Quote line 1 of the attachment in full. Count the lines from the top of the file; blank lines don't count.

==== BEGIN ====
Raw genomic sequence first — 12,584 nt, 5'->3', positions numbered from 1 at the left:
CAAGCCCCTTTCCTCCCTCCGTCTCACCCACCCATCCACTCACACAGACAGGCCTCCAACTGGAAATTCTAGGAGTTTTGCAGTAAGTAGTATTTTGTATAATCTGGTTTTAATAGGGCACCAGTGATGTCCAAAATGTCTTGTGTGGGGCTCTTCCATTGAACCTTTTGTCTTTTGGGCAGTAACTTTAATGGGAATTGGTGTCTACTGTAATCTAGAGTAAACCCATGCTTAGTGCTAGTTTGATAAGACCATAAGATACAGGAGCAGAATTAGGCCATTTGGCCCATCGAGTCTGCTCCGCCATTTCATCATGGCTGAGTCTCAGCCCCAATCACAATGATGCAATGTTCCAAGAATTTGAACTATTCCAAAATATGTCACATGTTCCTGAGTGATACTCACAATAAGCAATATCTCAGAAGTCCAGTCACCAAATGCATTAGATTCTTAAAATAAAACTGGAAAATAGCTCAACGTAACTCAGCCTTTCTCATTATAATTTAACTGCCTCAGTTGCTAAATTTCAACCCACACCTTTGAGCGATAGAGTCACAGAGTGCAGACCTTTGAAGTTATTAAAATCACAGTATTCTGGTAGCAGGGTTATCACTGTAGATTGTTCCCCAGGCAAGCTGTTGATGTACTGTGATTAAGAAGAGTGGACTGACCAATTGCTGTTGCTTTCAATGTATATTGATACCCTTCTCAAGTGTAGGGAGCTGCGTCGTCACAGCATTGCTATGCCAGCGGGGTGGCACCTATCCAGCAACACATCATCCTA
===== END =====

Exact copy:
Raw genomic sequence first — 12,584 nt, 5'->3', positions numbered from 1 at the left: